“Leading the elves to a safe area beyond the dwarven province,” the king said with a note of pride in his voice. “Haelan is with her.”
“Your Majesty!” A young fighter scrambled through the people milling about the clearing. Roldan and Aziel turned as he got closer. Several fighters close to the king stepped forward to block his path. The king lifted a hand and waved them off. He had nothing to fear from the scrawny youngster running toward him. The youth went to a knee as soon as he reached the king, his momentum almost sent him crashing into the regent’s knees. “Your Majesty—” the fighter swallowed quickly.
“Out with it,” the king said.
“There’s an elf—” The fighter lifted a shaking hand and pointed toward the edge of the clearing. “Begging to speak with you.” The king’s gaze turned in the direction the fighter indicated, his eyes narrowed at the odd group standing just inside the trees. Three elves stood in a tight knot. At the forefront of the trio was a male. “He said he can help,” he continued in a trembling voice as he looked up at the king.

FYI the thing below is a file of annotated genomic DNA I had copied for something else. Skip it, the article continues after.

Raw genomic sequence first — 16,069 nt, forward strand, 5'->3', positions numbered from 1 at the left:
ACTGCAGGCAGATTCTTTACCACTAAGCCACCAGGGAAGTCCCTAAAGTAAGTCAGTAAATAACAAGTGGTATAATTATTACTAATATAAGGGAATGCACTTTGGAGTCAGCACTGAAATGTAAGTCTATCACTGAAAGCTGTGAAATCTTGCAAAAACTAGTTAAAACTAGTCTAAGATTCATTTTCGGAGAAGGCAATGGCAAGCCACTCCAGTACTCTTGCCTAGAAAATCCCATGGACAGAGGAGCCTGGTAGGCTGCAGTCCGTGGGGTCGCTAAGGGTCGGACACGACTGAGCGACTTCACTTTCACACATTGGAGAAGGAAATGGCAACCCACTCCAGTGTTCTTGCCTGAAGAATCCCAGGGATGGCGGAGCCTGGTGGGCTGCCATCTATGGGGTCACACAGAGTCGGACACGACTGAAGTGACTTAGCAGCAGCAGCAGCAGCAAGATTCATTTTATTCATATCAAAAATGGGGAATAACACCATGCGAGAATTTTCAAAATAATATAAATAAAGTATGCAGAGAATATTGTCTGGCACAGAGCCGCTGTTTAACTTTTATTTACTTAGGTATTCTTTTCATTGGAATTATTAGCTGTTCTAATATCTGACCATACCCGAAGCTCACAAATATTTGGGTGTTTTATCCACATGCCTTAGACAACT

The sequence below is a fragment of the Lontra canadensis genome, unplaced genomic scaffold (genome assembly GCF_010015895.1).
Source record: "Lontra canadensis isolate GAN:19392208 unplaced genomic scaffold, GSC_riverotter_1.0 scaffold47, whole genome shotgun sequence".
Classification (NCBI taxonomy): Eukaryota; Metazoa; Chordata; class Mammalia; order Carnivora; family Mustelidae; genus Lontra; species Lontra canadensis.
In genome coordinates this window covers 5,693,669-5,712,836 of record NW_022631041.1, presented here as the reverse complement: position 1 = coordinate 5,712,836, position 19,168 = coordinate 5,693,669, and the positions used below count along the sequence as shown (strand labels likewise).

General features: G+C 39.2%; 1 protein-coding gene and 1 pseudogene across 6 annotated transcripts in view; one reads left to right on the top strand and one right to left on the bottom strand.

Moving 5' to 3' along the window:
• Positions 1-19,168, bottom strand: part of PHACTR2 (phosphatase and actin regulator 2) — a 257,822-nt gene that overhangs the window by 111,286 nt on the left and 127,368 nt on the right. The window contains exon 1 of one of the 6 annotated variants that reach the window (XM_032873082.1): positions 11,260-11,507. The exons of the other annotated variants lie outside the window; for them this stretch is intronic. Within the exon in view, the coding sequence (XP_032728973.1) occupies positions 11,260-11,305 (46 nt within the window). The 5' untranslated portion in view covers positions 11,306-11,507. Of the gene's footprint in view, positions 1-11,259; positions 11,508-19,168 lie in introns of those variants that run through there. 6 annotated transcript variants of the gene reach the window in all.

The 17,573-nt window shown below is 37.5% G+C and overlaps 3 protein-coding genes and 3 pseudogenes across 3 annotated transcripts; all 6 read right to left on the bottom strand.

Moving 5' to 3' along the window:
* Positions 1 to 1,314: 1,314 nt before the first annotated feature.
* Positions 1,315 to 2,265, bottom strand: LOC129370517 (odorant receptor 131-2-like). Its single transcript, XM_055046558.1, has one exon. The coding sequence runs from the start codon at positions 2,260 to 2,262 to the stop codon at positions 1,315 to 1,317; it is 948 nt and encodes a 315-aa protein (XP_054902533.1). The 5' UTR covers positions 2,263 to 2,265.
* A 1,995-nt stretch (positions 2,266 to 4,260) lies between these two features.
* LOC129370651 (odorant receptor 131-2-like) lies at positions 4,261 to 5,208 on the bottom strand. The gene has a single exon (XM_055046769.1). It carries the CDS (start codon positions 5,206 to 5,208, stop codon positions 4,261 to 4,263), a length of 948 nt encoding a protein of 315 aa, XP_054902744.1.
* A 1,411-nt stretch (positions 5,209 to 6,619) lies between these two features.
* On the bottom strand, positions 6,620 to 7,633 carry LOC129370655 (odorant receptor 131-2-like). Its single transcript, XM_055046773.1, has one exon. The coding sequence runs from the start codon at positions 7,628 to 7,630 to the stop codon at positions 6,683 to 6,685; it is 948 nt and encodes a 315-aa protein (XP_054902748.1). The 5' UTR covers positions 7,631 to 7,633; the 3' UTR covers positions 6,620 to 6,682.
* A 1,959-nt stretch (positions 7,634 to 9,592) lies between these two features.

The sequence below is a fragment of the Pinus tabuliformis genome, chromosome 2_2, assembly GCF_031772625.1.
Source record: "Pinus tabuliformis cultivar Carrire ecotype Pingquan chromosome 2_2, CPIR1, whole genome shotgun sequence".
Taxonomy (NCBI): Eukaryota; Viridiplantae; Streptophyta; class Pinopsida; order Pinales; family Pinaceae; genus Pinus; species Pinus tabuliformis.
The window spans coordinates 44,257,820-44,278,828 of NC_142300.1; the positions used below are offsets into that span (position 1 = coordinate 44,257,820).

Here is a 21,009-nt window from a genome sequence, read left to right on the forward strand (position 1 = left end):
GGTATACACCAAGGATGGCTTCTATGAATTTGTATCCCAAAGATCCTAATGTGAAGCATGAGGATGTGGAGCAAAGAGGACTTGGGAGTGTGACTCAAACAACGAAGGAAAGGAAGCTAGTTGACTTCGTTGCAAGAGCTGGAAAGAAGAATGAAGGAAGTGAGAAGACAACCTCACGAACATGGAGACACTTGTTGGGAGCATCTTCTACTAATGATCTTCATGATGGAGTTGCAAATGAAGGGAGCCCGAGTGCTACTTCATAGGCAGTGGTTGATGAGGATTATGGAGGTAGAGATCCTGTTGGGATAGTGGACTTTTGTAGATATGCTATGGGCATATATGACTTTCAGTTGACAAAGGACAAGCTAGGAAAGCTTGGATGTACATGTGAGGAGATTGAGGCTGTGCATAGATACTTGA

Roldan snorted. “Help? How can they help?”
“Magic—” the youth turned to Roldan. “They said he has magic—”
“Bring them here,” the king said. The fighter leapt from his knee and ran across the clearing to the elves. The male elf stepped forward to follow the faerie after the he waved them forward. The two female elves reached out to stop the first. He pulled himself free and went after the faerie. The females followed after a moment. One wiped her eyes as they approached the king and prince. Roldan watched the little group move with an amused look on his face.